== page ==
ISJ Index | Main Newspaper Index

Encyclopedia of Trotskyism | Marxists’ Internet Archive

International Socialism, Summer 1966


Ian Taylor

The Notebook

[The Left on the General Election]


From International Socialism (1st series), No. 25, Summer 1966, pp. 4–5.
Thanks to Ted Crawford & the late Will Fancy.
Transcribed & marked up by Einde O’Callaghan for ETOL.


Ian Taylor writes: Reactions to the Election result among various quarters of the Left were anything but uniform. Militant saw the vote as ‘an indication of a pre-revolutionary period in British society’ (April issue); Tribune, significantly enough, would hardly differ with this conclusion – ‘socialism back on the agenda’ (7 April). For most, though, the election was a sobering experience. For those who see the Communist Party as the vanguard of socialist principle, the loss of 46,000 in the constituencies contested in 1964 and 1966 put The British Road to Socialism in its real perspective. Journalistic ‘experts’ could pinpoint only a handful of the new influx of MPs as ‘extreme left-wingers’, including people like Cambridge’s Robert Davies, who is pledged to support anti-trade-union legislation. A swing in the middle class was the common interpretation of the result – a vote for rationalisation by the Party of the Nation rather than for massive social change. Leftists could draw comfortable conclusions as they pleased – in the shape of a Third Party or a Hegemonic Party or an Alternative Leadership leading a working-class disillusioned with social democracy to socialist revolution.

The only way of avoiding optimistic platitudes or pseudo-psephological generalisations is an analysis of the vote in greater depth. Take the constituency of Sheffield Heeley. Typical of many of the northern urban constituencies, building on the 1964 result and achieving a large swing of over six per cent in going Labour, Heeley does not bear out the general interpretations. Helped by a strong organisation using the Reading system for the first time, though certainly not helped by the grey orthodoxy of the candidate, the Labour Party pulled out vast numbers of supporters in predominately working-class polling districts. The constituency turnout of 77.5 per cent was higher than most, and a comparison of the turnout figures for the polling districts shows:

Polling District



Labour Vote as
Percentage of
Total (Estimated
on 1966 Canvass)

Firbeck (A)



Gleadless Valley (B)



Dalewood (C)






  1. that there was a bigger Labour vote in the old working-class areas (A) and on the new council estates (B) than in 1964;
  2. that the Labour vote in the socially aspirant middle-class areas (C) remained very static while the Tory vote was as high as ever; and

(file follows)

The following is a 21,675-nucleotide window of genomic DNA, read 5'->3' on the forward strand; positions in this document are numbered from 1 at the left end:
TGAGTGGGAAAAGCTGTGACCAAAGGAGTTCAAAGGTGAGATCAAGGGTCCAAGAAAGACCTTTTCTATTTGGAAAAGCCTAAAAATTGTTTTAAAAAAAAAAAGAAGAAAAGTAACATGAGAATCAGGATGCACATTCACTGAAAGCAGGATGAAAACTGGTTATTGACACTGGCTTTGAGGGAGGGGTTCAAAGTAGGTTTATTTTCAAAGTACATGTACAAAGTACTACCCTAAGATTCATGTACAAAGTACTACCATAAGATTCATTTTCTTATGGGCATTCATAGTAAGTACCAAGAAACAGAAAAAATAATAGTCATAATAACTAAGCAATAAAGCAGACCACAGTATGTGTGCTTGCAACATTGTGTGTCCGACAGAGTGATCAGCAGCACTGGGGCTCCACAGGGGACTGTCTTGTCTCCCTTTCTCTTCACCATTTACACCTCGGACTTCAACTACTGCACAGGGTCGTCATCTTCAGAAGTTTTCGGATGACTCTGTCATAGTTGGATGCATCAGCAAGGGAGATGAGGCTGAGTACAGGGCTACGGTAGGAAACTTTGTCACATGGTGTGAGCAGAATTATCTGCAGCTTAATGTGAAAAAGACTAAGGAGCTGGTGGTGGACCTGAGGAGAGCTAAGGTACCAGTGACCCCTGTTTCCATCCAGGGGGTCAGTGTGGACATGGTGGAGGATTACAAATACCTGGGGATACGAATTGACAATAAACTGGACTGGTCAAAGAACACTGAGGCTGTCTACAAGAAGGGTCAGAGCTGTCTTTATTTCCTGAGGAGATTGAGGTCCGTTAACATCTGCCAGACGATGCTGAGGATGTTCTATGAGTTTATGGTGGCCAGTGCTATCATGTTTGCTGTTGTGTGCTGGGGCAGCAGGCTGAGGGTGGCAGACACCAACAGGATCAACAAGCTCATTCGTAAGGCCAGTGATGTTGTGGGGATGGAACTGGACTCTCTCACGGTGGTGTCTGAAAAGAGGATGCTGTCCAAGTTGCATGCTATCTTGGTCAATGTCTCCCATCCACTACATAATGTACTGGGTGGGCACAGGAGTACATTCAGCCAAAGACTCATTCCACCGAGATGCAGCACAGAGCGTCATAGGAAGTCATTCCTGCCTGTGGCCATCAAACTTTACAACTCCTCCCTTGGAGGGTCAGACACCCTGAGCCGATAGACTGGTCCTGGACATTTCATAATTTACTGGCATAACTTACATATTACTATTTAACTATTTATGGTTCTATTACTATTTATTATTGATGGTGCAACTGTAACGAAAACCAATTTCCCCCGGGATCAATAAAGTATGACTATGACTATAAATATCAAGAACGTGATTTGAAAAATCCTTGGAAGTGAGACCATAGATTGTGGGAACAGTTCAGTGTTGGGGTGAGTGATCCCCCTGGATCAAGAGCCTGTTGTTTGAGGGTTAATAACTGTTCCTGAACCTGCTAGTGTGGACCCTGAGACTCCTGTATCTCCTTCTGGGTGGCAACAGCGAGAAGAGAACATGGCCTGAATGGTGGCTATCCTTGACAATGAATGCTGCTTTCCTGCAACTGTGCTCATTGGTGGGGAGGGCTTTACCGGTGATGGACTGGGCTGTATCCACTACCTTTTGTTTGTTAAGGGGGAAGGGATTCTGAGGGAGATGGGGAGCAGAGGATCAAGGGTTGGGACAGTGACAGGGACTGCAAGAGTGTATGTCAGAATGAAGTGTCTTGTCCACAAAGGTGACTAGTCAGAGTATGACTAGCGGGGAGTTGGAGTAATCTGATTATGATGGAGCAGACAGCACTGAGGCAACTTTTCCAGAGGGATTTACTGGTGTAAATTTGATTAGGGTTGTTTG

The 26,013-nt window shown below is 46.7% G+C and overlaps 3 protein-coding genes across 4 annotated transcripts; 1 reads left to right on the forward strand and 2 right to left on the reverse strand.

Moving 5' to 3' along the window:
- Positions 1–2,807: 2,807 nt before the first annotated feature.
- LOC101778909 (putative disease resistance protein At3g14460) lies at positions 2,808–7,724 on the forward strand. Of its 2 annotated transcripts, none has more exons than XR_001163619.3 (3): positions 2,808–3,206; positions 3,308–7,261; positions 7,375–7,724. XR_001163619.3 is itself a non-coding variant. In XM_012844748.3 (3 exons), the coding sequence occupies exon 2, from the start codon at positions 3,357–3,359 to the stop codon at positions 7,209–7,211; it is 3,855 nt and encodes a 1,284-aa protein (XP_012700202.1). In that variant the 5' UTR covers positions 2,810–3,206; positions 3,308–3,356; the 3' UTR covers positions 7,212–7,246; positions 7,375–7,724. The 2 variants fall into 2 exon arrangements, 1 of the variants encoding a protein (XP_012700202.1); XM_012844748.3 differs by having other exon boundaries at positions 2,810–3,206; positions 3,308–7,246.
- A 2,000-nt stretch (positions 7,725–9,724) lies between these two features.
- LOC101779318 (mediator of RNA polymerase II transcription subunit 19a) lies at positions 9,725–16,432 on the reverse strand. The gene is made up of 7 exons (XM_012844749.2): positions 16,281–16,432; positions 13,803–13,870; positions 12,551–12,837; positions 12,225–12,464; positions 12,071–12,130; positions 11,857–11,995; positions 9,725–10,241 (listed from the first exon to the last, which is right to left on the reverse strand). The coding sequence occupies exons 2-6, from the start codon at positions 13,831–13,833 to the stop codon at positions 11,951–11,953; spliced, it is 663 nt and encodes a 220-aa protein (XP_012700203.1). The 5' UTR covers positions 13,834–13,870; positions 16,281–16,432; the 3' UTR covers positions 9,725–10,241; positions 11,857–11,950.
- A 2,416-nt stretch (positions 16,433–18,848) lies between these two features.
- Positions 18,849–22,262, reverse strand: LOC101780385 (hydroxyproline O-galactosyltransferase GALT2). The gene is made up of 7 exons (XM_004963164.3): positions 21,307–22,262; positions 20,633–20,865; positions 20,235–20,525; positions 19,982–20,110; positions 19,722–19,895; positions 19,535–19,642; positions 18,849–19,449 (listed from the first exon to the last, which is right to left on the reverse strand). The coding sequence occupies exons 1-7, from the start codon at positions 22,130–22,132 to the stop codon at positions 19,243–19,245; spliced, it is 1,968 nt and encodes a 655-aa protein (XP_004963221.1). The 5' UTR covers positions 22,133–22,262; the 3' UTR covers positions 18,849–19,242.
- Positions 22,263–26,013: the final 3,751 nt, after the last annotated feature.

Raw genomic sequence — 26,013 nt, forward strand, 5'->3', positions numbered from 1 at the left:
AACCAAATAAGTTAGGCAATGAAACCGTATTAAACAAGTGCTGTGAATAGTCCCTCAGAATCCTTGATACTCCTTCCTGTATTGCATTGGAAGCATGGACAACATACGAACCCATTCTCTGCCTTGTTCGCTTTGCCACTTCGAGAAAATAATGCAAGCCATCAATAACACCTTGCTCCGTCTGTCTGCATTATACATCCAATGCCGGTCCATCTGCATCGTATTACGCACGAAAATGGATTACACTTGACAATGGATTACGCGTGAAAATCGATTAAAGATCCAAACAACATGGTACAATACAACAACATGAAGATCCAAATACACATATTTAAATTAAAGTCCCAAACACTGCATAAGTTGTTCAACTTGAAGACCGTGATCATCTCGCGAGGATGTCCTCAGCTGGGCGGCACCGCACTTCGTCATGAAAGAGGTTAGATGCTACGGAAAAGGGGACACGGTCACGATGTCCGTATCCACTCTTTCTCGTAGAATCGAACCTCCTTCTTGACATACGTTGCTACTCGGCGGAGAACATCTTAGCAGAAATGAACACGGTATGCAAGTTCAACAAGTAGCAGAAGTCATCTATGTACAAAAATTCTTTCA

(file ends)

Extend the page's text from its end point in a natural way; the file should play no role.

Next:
3. that in the areas where any middle-class swing should conceivably have occurred, a low turnout tends only to reveal a certain amount of middle-class abstention. These polling districts (D), bordering on Sheffield’s Green Belt, are the habitat of the public relations men and the laboratory workers of the steelworks, plus the bright young men of a technocratically-influenced university – all of them, we are told, the best voting fodder for the New Britain ideology.

Evidence, then, of a vast working-class vote for Harold Wilson is by no amount of extension a vote for the overthrow of capitalism. This evidence is also relevant to the low turnout in strong Labour seats elsewhere, interpreted by some as a demonstration of a fundamental ambivalence towards Wilsonism, or even as a kind of protest abstention by politically conscious workers. The organisation in Heeley was strengthened by a contingent of canvassers from the NE Derbyshire Labour Party – with the result that there was a decreased turnout in their own constituency. So, in the seats like Islington, Salford East and West, and Stepney, where the turnout was below or around 50 per cent, the weakness of the party organisation and turnout can be attributed at least in part to the involvement of party workers in nearby marginals.

Bernard Crick, Professor of Politics at Sheffield University and right-wing Labour ideologue, wrote that the election had seen the Labour Party in government (pragmatic and all that) gain the deferential vote. In seeing this section of the working-class vote as a function of strong government rather than of a trust in the ‘moneyed party,’ he no doubt had Sheffield Heeley, adjacent to his own (safe Tory) seat, very much in mind. The new Tory candidate in Heeley had none of the charisma of the 1964 candidate – a big local capitalist with over 20 directorships – and the Tory Party was no longer led in an aristocratic way. This fact should not blind the Left to the determined mandate the working-class as a whole has given to Harold Wilson and his clearly-expressed ‘classless’ politics.

It would be surprising at the very least if the British working class, 18 months after the election of the first Labour government in conditions of prosperity, with a precarious majority as an excuse for its shortcomings, did not give ‘their’ representatives another chance. The Left would have grounds for real negativism if they had returned the Tories again. The lesson of the election was predictable. The insertion of revolutionary ideas into the Labour movement must be continued at greater intensity, but easy generalisations are no sure basis for this. We are still at square one – the task is the insertion of class-based politics at rank-and-file level, with the clear knowledge of the potential of that class. To suggest that the potential is yet achieved would be to indulge in the lack of realism, or the impressionistic analysis this examination has attempted to discredit.

Top of page

ISJ Index | Main Newspaper Index

Encyclopedia of Trotskyism | Marxists’ Internet Archive

Last updated on 13 June 2018